Because Tin Can is an open standard, the learning records in an LRS can be scrutinized in many ways, and information in multiple LRSs can be shared, consolidated, and analyzed as necessary. A learner can also post learning records to multiple LRSs.

tincan2

The learning records in an LRS can also be accessed and reported on by an LMS with the proper software interface, as constrained by the LMS’s reporting capabilities.

tincan3

Training and Performance

The Tin Can API is based on another specification called Activity Streams, which can record anything somebody does. The core Actor – Verb – Object parts of a Tin Can statement (e.g., “I Did This”), derive from the core Activity Streams specification. This means that it is possible to capture performance data as well, and correlate it with training data. For example, an LRS could record the following:

Gerry Brady Completed ‘Cable Box Z30 Repair’ with score 256
Gerry Brady Completed ‘Cable Box Z30 Repair Workbook’
Gerry Brady Successfully repaired ‘Cable Box Z30’ 30 out of 32 times

Tin Can is still a work in progress, but it provides the flexibility and openness to capture formal, as well as informal and social learning and performance as it actually happens. Like SCORM, Tin Can is overseen by Advanced Distributed Learning, a research group sponsored by the United States Department of Defense.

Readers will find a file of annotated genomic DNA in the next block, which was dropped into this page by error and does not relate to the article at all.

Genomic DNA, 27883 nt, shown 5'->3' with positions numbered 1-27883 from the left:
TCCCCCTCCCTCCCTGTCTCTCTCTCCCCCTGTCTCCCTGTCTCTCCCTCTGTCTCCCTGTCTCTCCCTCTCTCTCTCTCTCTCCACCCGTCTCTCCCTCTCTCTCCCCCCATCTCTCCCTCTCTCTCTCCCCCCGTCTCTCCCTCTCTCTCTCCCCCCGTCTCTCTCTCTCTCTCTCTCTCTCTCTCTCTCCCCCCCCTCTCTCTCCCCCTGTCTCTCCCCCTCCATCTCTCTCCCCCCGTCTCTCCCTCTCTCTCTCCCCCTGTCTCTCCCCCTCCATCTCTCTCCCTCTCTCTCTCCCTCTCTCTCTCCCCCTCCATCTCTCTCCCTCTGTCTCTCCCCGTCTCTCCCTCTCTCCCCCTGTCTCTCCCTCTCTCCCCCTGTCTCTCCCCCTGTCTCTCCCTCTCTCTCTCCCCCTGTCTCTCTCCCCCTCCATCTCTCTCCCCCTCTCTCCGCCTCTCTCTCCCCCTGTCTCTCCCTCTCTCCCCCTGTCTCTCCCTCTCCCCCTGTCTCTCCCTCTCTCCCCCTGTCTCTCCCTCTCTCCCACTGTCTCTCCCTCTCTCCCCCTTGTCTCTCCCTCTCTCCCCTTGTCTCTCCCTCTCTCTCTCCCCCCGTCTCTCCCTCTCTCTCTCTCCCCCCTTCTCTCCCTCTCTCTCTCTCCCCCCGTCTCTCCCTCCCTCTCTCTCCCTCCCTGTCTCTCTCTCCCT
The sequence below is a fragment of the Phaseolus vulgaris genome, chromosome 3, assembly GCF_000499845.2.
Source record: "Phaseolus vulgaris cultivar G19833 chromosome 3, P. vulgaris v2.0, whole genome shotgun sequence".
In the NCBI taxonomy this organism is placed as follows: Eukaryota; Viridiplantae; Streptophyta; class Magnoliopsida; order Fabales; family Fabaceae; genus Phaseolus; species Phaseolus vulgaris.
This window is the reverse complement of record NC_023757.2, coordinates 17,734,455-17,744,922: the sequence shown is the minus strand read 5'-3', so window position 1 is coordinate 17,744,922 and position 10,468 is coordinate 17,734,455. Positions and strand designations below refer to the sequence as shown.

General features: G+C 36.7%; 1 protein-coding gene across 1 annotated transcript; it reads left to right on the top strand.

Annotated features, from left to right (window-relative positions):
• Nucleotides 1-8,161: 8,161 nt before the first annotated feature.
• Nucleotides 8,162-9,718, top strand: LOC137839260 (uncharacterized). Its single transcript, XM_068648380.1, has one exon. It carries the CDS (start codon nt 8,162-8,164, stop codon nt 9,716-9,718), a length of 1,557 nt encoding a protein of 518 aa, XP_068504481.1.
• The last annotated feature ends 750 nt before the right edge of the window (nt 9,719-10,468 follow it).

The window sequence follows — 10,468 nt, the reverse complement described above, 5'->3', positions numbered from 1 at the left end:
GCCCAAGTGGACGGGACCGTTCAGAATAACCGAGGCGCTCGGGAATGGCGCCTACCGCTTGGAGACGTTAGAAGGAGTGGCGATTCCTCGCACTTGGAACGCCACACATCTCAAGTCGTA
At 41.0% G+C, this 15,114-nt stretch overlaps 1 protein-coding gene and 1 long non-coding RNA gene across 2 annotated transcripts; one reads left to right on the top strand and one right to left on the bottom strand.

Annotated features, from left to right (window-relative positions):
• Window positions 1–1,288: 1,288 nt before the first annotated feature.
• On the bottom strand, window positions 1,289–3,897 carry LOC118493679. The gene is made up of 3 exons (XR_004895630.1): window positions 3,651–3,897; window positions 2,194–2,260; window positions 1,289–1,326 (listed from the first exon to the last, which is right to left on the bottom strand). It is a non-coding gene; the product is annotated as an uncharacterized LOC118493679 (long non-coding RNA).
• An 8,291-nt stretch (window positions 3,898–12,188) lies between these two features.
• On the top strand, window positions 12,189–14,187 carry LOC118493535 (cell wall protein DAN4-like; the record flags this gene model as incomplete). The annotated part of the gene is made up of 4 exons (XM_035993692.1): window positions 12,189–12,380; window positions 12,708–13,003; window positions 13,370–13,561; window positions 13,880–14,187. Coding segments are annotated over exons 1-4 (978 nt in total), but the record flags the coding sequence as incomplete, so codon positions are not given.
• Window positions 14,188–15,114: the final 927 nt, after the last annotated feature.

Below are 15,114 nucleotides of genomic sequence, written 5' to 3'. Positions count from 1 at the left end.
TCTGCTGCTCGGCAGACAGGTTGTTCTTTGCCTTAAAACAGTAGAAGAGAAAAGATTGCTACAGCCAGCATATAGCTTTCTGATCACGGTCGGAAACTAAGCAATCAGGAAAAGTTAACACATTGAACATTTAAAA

Both SCORM and Tin Can are examples of metadata, or information about information, which is the topic of our next post.

For further information:

http://scorm.com/tincan/

http://tincanapi.com/

http://www.adlnet.gov/

What is SCORM?

This is next in a series of related posts on Fun Tech Stuff going under the hood with XML and its uses in learning technologies: Learning Management SystemsSCORMTin CanMetadata, and XML, as well as examples of XML in SCORM and XML in eBooks.

SCORM stands for “Sharable Content Object Reference Model.” It is a set of technical standards that define how Web-based online learning content and LMSs communicate with each other. SCORM is managed by Advanced Distributed Learning (http://www.adlnet.gov/), a research group sponsored by the United States Department of Defense.

SCORM is composed of three sub-specifications: the content packaging section, the run-time section, and the sequencing section.

scorm

The content packaging section specifies how the content should be packaged and described. For example, it specifies that all the content should be contained either in a directory or a zip file. And it specifies that the content must contain an XML file named imsmanifest.xml, which contains all the information the LMS needs in order to deliver the content. The XML manifest file describes the parts of the course, and puts the parts into a hierarchical order. Any SCORM-compliant authoring tool would put its course material in a directory or a zip file, and would include an XML manifest file describing the course. And any SCORM-compliant LMS would know where to look for these files and know what to do with them. (More on XML and manifest files in a future post: they turn up in all kinds of interesting places, including in ebooks.)